Sunderland boss Jack Ross doesn't believe playing the second leg away from home will make any difference during the Black Cats' play-off semi-final with Portsmouth.
Pompey defender Christian Burgess had suggested his side held the advance ahead of the end-of-season fixtures, with Sunderland set to visit Fratton Park on Thursday, May 16.
Yet Ross doesn't believe the scheduling of the fixtures will have any impact on the result, a point which the Scot feels was reiterated following recent footballing events.
"Timing-wise, it's probably a brilliant time for me to say it doesn't matter because I've just watched two brilliant games last night and the night before that just shows it doesn't make a jot of difference," said Ross, referring to the stunning Champions league comebacks from Liverpool and Tottenham.
"I know there's a lot of different theories, traditionally it's always seen as being better to be at home in the second leg, then opinion shifted on that, the truth is it doesn't really make much difference,
"It's about who's better over the two games,I think we've seen that over the past two days."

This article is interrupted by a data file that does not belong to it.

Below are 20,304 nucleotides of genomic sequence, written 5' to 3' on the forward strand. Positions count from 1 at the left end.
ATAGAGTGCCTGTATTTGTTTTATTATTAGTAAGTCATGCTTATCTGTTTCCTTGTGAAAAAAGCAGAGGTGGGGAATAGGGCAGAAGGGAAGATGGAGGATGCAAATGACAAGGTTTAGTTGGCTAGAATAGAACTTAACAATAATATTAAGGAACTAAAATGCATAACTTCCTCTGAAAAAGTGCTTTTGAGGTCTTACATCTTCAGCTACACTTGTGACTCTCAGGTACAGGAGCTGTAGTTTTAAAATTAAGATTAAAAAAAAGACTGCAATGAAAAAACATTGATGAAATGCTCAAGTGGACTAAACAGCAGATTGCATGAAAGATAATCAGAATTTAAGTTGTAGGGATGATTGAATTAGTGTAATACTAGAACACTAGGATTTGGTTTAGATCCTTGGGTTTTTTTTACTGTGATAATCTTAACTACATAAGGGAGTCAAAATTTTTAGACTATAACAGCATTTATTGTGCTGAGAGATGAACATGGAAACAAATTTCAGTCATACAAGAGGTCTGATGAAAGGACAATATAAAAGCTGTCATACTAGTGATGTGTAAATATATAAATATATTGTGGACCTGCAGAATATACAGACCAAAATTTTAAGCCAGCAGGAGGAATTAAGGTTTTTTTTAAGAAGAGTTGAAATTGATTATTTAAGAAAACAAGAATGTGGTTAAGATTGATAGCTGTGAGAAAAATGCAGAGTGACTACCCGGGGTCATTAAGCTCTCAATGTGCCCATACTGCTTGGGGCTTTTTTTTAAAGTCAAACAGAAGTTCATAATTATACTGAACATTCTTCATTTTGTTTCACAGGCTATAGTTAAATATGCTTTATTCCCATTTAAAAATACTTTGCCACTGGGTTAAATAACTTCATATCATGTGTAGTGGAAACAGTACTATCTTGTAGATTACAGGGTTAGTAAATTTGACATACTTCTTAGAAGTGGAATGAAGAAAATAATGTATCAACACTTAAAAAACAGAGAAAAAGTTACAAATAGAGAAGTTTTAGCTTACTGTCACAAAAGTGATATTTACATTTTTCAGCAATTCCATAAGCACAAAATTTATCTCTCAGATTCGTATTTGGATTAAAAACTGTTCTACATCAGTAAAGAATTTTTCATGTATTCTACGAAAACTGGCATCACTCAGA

When asked is he has taken inspiration from Liverpool and Spurs, Ross replied: "I would hope over the two games we don't find ourselves in a position where we have to come back from two or three goals behind."
Both Sunderland and Pompey have struggled in recent weeks with the Black Cats winning just one of their last seven and Pompey going three games without a win.
Yet Ross feels the play-offs will provide a different challenge and doesn't think recent form will be a decisive factor.
"I genuinely don't think it makes any difference going into the play-off matches," said Ross when asked about his side's recent struggles. "They have a difference feel and intensity around them.
"Again you can point to the two games which took place the last two nights, when you have a two-legged match with big prizes at stake, you look for a performance level from players, you look to approach the game in a certain way but there's a lot of emotion in it.
"Emotion makes players do things that you can't predict and it's about making sure you maximise your chances and come out of the other side of it.
"I think you can go into the play-offs in the best form or the worst form, it really just comes down to who can handle the pressure and who can find a way to win."